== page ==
edge0: First edge to blend from.
domain0: The domain of edge0 to use.
rev0: If false, edge0 will be used in its natural direction. If true, edge0 will be used in the reversed direction.

continuity0: Continuity for the blend at the start.
face1: Second face to blend from.
edge1: Second edge to blend from.
domain1: The domain of edge1 to use.
rev1: If false, edge1 will be used in its natural direction. If true, edge1 will be
used in the reversed direction.

continuity1: Continuity for the blend at the start.
Returns: Array of Breps if successful.

Now I have normal, productive homework, of figuring out how to specify edges from a Python script.

I'll just sell this extra special capability of Rhino 5 WIP from Grasshopper as a cutting edge advanced new feature other lowly consultants can't match, assuming I can get it to work first.

The initial strategy is to Grasshopper create discrete surfaces, blow holes in a parent surface, scale down and move the little surfaces away, and just blend everything together into a polysurface. Then a client won't freak out so badly when I show them how to use meshes instead, since at least there's an alternative straight from NURBS, that maybe isn't as creatively open ended, but will get them out of a bind if their own client freaks out about meshes converted to NURBS via ZBrush ZRemesher run through T-Splines to get a smooth NURBS polysurface surface that looks like odd patchwork.

Alas, the above Rhinocommon blurb is incomplete, lacking info about what values for continuity are defined as, such as position, tangency, or curvature. I guess I'll just use try numbers.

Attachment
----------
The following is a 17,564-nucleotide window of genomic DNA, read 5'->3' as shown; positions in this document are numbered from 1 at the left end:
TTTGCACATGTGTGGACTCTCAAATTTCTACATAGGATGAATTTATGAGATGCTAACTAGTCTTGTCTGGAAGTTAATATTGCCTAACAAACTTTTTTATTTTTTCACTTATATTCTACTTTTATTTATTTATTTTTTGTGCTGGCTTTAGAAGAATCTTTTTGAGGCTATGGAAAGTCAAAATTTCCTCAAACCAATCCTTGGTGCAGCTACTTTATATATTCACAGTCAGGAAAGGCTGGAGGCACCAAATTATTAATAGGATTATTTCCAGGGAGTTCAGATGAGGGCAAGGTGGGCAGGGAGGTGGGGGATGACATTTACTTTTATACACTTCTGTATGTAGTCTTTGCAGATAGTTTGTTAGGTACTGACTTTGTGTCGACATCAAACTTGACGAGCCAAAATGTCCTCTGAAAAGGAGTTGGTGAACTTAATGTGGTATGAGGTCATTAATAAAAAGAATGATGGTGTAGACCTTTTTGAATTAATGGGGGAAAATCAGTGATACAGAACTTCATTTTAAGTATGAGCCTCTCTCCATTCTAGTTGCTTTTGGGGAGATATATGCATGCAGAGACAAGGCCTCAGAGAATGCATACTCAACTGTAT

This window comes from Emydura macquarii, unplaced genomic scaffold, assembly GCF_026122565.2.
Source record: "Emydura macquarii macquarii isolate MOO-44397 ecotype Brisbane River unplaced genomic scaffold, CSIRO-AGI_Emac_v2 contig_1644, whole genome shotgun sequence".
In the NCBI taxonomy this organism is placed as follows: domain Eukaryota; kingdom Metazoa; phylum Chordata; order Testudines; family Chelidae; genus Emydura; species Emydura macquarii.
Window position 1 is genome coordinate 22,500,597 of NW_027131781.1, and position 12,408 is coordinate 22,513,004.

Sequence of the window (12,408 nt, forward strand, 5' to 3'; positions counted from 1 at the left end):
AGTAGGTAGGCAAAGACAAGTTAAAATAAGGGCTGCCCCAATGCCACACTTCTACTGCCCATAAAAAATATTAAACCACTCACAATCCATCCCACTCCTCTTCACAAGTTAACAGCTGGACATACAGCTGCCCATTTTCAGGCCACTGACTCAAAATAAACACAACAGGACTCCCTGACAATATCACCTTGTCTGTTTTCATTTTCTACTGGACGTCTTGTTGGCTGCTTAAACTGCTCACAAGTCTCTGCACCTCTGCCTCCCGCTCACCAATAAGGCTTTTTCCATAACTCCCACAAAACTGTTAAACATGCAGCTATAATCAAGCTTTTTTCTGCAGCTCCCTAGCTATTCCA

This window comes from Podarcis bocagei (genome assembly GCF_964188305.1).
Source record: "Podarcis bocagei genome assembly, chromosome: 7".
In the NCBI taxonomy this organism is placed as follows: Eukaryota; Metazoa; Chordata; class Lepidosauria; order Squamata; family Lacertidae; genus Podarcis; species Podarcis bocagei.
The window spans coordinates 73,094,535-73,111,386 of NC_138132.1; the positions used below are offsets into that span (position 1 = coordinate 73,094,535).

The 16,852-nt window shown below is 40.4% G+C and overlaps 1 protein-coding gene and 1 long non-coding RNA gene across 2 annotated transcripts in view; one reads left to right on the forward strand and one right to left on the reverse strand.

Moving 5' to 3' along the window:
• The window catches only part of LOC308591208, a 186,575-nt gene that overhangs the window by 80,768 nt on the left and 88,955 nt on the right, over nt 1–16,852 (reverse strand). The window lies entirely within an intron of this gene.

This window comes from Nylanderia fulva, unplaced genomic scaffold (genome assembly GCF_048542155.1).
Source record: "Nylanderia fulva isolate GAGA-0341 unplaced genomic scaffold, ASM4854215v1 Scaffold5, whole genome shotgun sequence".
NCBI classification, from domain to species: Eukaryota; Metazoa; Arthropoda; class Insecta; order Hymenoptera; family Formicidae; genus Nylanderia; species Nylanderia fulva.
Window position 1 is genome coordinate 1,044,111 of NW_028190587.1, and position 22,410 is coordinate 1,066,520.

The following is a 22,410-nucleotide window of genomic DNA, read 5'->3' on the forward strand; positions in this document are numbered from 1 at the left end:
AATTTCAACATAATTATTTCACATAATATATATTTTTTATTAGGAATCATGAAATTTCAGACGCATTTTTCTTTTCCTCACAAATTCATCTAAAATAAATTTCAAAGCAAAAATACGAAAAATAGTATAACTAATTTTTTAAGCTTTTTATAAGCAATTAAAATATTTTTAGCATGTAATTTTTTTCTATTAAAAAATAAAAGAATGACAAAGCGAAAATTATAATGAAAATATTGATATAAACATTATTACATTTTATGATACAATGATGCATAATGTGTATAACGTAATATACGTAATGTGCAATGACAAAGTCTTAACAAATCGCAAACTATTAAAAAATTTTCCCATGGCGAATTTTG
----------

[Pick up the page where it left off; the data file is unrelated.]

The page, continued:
Ah, the Grasshopper Python editor has a new interface in Rhino 6, since Rhino 6 WIP comes with Grasshopper 1.X, a better editor with font options (FINALLY!), and a help system for Rhinocommon that was lacking in the Rhino 5 Grasshopper 0.9.X Python component editor:

The best screen font I've found is called Volter (Goldfish).

It shows up after I type the first (.

I also found BlendContinuity values here:

Position 0

Tangency 1

Curvature 2

However, the command fails with this error unless I use zero, but position is not a blend at all, just a straight loft, though the command with zero gives no output, just an empty brep list.

Runtime error (TypeErrorException): Cannot convert numeric value 1 to BlendContinuity. The value must be zero.

Why do you guys not provide simple examples in the reference? Rhino.Geometry.BlendContinuity has no example of how to use it. If I set b = Rhino.Geometry.BlendContinuity() and print b it says "position." How do I set it to tangency? I have no idea. You can't put a number in the parentheses.

A related command has the same structure:

The trick seems to be to use a dot structure to set the continuity type, but I still get an empty brep array output, despite confirming my brep edges are correct by converting them later to curves using BrepEdgeA.ToNurbsCurve().

BlendBrep = Rhino.Geometry.Brep.CreateBlendSurface(BrepFaceA, BrepEdgeA, Interval, False, Rhino.Geometry.BlendContinuity.Tangency, BrepFaceB, BrepEdgeB, Interval, False, Rhino.Geometry.BlendContinuity.Tangency)

My Death Star is delayed again.

Is my interval wrong? I tried 0.1 or 2.0 etc. with no difference in output. Using the length of the edge curves for interval still outputs nothing.

Here is the unworking script with a cleaner edge since the first one had two edges on the big ball, for whatever reason, made by splitting it with a sphere instead of a plane. The new CreateBlendSurface command gives no output.

I'm worried this command lacks the edge chaining ability of the Rhino command but hopefully I can create clean holes instead.


The interval was indeed wrong. The brep edge intervals had oddly negative to zero numbers so the magic lines are now:

Interval_A = Rhino.Geometry.Interval(BrepA.Edges[1].Domain[0], BrepA.Edges[1].Domain[1])

Interval_B = Rhino.Geometry.Interval(BrepB.Edges[1].Domain[0], BrepB.Edges[1].Domain[1])

Here is Tangency instead of Curvature: